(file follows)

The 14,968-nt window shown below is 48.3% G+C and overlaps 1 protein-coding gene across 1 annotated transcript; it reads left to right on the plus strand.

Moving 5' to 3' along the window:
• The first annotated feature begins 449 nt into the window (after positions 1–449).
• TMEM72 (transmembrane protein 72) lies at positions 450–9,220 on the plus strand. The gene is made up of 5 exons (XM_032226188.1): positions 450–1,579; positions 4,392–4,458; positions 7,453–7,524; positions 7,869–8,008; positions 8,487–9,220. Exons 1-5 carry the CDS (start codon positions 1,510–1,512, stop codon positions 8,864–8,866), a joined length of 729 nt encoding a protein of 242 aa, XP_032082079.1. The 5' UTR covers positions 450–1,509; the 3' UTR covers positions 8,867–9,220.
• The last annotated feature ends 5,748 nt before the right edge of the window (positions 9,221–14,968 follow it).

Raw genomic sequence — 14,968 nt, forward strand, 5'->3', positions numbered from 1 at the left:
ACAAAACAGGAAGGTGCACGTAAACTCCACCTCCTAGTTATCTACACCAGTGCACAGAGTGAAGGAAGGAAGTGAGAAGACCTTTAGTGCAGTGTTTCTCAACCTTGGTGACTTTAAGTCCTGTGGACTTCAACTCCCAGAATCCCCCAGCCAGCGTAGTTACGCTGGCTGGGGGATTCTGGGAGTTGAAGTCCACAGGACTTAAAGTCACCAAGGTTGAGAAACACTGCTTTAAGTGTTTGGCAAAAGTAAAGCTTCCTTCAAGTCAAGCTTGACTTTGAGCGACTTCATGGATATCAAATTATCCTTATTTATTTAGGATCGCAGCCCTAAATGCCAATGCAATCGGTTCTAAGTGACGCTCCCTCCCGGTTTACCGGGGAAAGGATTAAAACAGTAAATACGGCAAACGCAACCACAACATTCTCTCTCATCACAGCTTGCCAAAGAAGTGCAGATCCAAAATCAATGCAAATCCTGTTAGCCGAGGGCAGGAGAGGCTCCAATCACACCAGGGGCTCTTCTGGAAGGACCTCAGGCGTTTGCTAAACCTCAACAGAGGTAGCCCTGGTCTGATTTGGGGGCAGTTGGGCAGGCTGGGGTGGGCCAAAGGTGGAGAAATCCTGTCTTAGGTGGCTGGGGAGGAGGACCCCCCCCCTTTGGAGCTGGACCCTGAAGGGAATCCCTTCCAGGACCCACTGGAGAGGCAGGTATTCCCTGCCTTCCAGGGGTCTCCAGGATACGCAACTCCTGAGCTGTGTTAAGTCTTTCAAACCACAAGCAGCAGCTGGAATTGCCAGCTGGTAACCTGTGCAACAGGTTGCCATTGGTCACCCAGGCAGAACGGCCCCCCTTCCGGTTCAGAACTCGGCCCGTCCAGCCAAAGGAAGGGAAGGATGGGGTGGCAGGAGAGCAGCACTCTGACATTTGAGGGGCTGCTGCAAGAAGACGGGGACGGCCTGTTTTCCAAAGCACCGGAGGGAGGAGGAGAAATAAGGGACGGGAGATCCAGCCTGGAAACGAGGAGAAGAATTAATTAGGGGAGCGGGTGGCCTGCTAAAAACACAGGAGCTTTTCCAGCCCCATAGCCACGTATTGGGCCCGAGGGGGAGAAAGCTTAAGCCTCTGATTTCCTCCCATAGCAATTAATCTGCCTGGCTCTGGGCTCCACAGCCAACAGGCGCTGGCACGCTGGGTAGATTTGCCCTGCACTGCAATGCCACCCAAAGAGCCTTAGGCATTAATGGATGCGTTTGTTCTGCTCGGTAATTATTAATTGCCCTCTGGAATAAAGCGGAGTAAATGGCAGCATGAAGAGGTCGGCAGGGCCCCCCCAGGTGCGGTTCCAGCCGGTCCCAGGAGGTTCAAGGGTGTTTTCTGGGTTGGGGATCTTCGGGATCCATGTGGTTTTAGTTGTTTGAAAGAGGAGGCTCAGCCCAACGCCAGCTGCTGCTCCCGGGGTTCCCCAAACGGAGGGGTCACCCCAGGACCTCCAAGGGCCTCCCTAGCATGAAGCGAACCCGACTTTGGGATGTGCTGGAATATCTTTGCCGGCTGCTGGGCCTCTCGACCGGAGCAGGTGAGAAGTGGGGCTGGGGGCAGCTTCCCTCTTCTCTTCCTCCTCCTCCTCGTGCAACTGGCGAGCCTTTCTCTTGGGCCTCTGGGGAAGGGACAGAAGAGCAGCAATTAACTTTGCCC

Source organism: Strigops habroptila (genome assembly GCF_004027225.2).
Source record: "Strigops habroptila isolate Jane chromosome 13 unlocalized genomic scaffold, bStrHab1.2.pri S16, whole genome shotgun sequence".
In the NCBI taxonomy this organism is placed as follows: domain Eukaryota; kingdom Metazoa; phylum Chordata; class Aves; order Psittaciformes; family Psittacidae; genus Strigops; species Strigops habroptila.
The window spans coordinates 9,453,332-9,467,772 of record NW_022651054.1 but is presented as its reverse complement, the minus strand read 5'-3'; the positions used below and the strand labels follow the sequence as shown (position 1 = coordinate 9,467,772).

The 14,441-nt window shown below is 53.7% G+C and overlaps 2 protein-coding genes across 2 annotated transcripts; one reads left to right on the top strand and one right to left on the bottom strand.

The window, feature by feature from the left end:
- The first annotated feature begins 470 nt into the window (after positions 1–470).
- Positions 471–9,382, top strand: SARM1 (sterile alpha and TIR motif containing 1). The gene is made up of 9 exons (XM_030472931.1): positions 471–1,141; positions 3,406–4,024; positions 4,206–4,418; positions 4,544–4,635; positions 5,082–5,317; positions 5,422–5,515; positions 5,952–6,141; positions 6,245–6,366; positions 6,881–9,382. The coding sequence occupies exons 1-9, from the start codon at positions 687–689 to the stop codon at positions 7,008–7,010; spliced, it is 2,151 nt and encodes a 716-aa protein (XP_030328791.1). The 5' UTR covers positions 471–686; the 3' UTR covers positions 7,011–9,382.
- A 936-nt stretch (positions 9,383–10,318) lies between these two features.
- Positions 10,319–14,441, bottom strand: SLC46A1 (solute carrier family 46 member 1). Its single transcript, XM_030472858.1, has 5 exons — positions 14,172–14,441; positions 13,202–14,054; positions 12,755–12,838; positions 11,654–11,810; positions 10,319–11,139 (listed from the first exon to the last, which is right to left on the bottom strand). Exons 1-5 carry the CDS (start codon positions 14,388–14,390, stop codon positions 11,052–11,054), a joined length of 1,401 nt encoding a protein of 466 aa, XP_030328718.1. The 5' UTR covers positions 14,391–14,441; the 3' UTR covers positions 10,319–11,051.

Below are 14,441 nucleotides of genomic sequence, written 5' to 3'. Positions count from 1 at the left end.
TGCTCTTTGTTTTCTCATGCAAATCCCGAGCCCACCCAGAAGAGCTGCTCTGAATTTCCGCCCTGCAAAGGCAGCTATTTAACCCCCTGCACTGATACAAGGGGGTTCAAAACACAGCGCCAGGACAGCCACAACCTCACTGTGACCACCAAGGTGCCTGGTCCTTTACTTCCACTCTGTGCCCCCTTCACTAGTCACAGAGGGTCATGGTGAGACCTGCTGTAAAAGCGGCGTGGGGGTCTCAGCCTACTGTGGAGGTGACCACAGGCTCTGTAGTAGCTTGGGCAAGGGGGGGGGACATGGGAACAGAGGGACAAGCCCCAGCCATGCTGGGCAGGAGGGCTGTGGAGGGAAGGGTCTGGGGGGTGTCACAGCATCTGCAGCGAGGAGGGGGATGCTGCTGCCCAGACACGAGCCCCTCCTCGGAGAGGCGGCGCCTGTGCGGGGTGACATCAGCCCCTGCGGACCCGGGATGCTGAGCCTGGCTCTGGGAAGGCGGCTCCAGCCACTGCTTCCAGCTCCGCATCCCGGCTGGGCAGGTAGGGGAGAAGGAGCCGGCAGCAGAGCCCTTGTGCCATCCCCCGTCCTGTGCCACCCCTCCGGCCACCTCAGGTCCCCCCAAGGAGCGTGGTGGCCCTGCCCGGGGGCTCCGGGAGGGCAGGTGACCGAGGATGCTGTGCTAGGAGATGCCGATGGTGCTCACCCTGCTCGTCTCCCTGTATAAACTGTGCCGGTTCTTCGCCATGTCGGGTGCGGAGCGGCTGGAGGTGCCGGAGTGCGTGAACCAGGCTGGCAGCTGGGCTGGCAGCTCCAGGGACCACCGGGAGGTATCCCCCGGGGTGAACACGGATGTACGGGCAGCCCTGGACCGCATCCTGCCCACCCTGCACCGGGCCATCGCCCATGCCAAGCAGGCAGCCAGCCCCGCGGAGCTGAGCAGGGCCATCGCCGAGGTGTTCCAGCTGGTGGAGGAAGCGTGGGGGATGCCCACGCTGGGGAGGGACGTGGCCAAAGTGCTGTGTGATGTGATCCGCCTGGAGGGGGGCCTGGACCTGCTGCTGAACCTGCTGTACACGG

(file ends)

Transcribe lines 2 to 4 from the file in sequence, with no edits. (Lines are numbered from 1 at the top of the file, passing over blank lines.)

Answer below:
Moving 5' to 3' along the window:
• The first annotated feature begins 449 nt into the window (after positions 1–449).
• TMEM72 (transmembrane protein 72) lies at positions 450–9,220 on the plus strand. The gene is made up of 5 exons (XM_032226188.1): positions 450–1,579; positions 4,392–4,458; positions 7,453–7,524; positions 7,869–8,008; positions 8,487–9,220. Exons 1-5 carry the CDS (start codon positions 1,510–1,512, stop codon positions 8,864–8,866), a joined length of 729 nt encoding a protein of 242 aa, XP_032082079.1. The 5' UTR covers positions 450–1,509; the 3' UTR covers positions 8,867–9,220.